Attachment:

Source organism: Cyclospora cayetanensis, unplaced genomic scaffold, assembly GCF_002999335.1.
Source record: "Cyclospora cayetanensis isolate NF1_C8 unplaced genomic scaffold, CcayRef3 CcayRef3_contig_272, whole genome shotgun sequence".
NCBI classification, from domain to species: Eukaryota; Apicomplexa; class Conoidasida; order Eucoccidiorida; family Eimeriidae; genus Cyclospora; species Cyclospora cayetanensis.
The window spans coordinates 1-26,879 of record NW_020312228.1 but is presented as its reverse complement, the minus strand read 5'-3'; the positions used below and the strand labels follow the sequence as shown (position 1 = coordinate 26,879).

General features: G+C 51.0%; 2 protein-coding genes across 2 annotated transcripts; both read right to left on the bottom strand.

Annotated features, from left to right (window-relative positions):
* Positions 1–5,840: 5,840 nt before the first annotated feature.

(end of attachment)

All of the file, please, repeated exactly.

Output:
Source organism: Cyclospora cayetanensis, unplaced genomic scaffold, assembly GCF_002999335.1.
Source record: "Cyclospora cayetanensis isolate NF1_C8 unplaced genomic scaffold, CcayRef3 CcayRef3_contig_272, whole genome shotgun sequence".
NCBI classification, from domain to species: Eukaryota; Apicomplexa; class Conoidasida; order Eucoccidiorida; family Eimeriidae; genus Cyclospora; species Cyclospora cayetanensis.
The window spans coordinates 1-26,879 of record NW_020312228.1 but is presented as its reverse complement, the minus strand read 5'-3'; the positions used below and the strand labels follow the sequence as shown (position 1 = coordinate 26,879).

General features: G+C 51.0%; 2 protein-coding genes across 2 annotated transcripts; both read right to left on the bottom strand.

Annotated features, from left to right (window-relative positions):
* Positions 1–5,840: 5,840 nt before the first annotated feature.